You may be aware that the Supreme Court of the United States recently considered whether execution by lethal injection violates the constitution’s clause prohibiting cruel and unusual punishments (the court ruled that lethal injections are not unconstitutional). Veterinarians are notoriously apolitical and adverse to conflict, so it surprised me to find out that veterinary euthanasia guidelines had been cited in the arguments against lethal injection in humans.
A news story in the December 15, 2007 Journal of the American Veterinary Medical Association (JAVMA) brought the matter to the attention of veterinarians nationwide. The story sparked a frenzy of introspection among veterinarians, as well as a few letters to the editor of JAVMA. From the original article:
The high court agreed to hear the appeal of two Kentucky inmates suing the state over its three-drug lethal injection procedure, saying it causes unnecessary pain and suffering. Unwillingly caught up in the debate is the [American Veterinary Medical Association], whose Guidelines on Euthanasia are cited by lethal injection opponents arguing that even veterinarians won’t submit their animal patients to the same deadly cocktail used on condemned criminals.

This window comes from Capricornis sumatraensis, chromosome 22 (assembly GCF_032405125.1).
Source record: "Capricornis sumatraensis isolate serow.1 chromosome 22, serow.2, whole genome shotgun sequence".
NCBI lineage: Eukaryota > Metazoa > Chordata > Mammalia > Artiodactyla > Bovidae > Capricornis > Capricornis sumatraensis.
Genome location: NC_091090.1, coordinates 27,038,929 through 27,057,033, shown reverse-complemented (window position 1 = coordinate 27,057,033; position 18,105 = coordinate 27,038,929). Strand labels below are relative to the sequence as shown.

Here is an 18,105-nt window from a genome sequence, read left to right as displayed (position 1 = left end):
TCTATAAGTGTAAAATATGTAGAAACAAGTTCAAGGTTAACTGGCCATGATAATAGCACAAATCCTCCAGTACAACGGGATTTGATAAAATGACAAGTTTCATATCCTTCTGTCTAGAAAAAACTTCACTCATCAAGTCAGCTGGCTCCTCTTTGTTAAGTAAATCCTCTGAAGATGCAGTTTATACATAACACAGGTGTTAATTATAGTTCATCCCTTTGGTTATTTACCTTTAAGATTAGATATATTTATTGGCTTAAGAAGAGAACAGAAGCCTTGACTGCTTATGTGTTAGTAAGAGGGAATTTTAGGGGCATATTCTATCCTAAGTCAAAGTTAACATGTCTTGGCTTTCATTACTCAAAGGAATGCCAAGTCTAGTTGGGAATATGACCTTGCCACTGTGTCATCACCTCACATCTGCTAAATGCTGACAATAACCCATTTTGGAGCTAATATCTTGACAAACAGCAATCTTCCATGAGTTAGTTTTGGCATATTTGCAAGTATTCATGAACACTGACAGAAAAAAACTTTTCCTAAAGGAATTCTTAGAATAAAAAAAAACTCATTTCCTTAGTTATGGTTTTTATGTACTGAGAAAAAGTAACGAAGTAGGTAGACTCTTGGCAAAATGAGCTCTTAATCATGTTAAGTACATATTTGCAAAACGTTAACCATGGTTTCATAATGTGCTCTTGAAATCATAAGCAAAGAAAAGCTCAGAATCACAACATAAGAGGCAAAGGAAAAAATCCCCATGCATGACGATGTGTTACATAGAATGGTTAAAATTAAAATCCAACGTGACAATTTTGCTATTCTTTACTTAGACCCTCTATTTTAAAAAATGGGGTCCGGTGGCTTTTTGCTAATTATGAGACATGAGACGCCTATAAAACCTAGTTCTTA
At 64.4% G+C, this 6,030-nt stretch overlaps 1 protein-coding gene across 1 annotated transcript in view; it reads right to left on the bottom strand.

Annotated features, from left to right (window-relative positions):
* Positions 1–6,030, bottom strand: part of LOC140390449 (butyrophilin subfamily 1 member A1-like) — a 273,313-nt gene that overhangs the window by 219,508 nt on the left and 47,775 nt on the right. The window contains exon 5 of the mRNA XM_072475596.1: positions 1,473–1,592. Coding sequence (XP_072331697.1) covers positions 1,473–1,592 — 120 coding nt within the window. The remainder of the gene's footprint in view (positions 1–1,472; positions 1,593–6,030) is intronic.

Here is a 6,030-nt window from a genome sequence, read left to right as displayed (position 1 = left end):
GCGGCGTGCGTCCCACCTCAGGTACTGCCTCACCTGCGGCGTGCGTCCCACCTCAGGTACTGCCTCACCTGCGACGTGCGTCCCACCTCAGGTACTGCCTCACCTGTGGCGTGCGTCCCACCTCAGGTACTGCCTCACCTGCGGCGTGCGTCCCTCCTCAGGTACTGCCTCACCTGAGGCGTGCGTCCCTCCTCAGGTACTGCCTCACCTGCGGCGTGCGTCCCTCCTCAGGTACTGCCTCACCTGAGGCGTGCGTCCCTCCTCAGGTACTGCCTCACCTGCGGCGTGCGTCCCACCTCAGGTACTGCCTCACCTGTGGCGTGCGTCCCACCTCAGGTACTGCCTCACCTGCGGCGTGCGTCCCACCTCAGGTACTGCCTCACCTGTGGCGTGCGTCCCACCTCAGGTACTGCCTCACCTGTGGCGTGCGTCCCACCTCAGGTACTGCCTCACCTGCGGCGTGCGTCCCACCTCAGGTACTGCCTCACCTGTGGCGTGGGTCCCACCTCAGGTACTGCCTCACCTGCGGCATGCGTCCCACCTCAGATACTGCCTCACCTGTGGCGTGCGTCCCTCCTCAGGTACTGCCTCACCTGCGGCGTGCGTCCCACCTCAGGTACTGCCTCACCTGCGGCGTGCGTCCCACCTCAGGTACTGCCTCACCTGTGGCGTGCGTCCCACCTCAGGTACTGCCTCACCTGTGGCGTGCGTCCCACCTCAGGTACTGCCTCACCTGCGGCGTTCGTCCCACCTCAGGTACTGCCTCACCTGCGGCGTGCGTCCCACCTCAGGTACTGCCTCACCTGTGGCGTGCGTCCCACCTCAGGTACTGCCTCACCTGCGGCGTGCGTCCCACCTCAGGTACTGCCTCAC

The AVMA’s euthanasia guidelines were developed to help ensure that animals’ lives are ended in the kindest and most humane manner possible. And it is true that the drug cocktail used to execute criminals would, if used on a pet, violate the guidelines.
But I must confess that, like many veterinarians, I could live without the controversy. If I had wanted to get drawn into this debate, I would have become a lawyer.